Rituals are acts that we come to with love and reverence. They become part of our daily rhythm when they are consistent when we can depend on them, and it’s this rhythmic approach that can be so valuable in guiding your child through the routines you establish each day. This episode is part one of two episodes on the topic of rituals and rhythms. Today, we explore how creating rituals can not only add significance and joy to your daily rhythmic activities but how they help reinforce the ties that connect your family. Listening in, you’ll hear some examples of the rituals that you can introduce and cultivate in your home, including lighting a candle at mealtimes, and why consistency and structure are key. Tune in today!
IN THIS EPISODE WE COVER:
Why rituals are important for young childrenThe importance of creating rituals and why consistency is keyIdeas for your personal morning ritual as well as your child'sWhat your breakfast ritual might look like … and so much more!
Story: Grandfather’s Garden
Grandfather had a beautiful garden where he grew lots of vegetables and flowers. He loved working in his garden. One day a big storm came and knocked down the flowers in the garden beds and even blew leaves off the trees. Grandfather had to find the courage to tidy up his garden and make it beautiful again.
Ages 3 - 6
About the author
Jill Tina Taplin was born and brought up in the UK, graduated from university with a degree in philosophy and was busy until her early 30s as a gardener, house builder and mother. Then she joined a group of parents founding a Steiner Waldorf school in the north east of Scotland, near a spiritual community. Soon she found herself working in the kindergarten and discovered that was where she really wanted to be. She worked as a kindergarten teacher in Scotland and Devon until 2008 when family reasons brought her to a new part of the UK with no Waldorf school nearby. Since then she has expanded her interest in working with adults - students, teachers and parents – through working as a kindergarten mentor, workshop leader, adult education tutor and writer. She has completed an MA in Education (Steiner Philosophy) and now has commitments to support Steiner Waldorf early childhood training mainly in several countries around the world. In addition to magazine and newsletter articles, she is co-author of Understanding the Steiner Waldorf Approach, published by David Fulton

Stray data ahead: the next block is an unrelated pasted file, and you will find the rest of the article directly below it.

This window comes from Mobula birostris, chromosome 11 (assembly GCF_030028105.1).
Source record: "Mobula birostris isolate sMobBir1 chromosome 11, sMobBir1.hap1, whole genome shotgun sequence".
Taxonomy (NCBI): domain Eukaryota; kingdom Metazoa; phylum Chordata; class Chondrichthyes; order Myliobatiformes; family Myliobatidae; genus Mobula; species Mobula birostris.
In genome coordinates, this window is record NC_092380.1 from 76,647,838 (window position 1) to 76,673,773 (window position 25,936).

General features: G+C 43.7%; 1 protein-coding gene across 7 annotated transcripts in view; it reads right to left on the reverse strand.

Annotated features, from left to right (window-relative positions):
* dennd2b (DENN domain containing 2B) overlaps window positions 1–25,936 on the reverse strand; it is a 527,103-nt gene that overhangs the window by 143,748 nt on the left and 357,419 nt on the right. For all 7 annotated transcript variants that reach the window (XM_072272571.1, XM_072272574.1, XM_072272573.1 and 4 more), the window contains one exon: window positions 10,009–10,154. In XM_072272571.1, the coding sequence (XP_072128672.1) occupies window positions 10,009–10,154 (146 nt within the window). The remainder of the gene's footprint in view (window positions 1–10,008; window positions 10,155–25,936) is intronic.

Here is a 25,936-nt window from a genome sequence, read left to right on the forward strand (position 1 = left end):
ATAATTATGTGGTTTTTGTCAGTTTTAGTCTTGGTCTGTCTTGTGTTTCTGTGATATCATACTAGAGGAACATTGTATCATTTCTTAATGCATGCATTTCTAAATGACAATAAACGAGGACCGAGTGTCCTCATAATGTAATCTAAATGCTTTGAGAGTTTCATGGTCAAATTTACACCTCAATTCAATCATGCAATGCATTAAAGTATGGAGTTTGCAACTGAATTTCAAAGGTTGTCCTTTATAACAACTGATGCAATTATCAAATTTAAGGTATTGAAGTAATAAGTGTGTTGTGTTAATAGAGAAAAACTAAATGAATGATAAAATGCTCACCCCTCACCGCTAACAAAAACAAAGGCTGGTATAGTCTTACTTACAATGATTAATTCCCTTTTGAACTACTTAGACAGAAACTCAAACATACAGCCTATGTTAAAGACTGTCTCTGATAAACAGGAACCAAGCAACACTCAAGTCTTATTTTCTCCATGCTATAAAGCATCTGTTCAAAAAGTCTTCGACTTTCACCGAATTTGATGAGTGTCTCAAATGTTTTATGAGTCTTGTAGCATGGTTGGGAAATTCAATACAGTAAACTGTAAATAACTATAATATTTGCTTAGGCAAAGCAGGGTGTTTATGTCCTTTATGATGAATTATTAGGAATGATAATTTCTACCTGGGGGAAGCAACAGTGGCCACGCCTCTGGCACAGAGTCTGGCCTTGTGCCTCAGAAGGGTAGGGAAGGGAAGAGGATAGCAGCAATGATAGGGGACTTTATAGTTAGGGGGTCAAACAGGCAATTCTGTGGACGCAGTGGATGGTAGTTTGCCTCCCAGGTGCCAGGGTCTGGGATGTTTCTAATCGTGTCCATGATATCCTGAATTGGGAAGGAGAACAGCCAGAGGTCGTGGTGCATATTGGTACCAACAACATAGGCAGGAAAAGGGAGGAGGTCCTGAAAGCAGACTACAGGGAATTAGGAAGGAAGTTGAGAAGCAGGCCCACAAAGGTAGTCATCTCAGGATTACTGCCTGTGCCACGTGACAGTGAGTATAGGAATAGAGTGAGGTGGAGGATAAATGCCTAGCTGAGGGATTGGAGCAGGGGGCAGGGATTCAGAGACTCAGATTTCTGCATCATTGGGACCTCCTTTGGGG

A Tale for Dhul Hijjah: The Birds, the Old Fig Tree, and the Great Soul Journey
From the book, Thirty Sunsets and A Moon, a collaborative project by Ashley J. May & Jessica Lewis Stevens
Here is a tale about a flock of birds that embark on a soul moving journey. An adaptation of Farid al Din Attar’s “The Conference of the Birds”, deeply inspired by the wisdom of my motherline and two little boys who believe they can fly. I tell this story each summer. Sometimes, I tell it all year long--adding tiny new details along the way as my children grow more and more curious about the childhood memories of my grandmother, and her mother, that I hold dear to my heart. It’s best told under the shade of your favorite tree with jugs of honey lemonade for sipping, and the sweetest little hoopoe puppet flying about on a stick.
Author - Ashley J. May You can discover more about Ashley and her work on Instagram @mayashleyj. Ashley J. May is a mother and ethnographer living on the unceded Tongva lands commonly known as Los Angeles, CA. She is the Founder and Project Director of The Grassroots Morning Garden Project that aims to liberate families and organize parents and their children around spaces of freedom through a co-constructed model for holistic, nature immersive parent and child groups, community-engaged research, public scholarship, and collective care.
Her graduate training is in research and evaluation--specifically in early childhood and community care contexts. She has over 20 years of experience in education and holds a Child Development Site Supervisor Permit from the California Department of Education. She is a member of the Waldorf Early Childhood Association of North America, the American Anthropological Association, and the Society for the History of Children and Youth.
Ashley infuses the beauty of Waldorf philosophy, feminist pedagogy, and culturally sustaining, place-based informal educational practices into her work and home life while interrogating places of expansion and opportunities for transformation in order that we are in right relationship with the families and communities we serve.
We recommend this story for ages 3 and up
To discover more please visit wenurturecollective.com/stories-for-children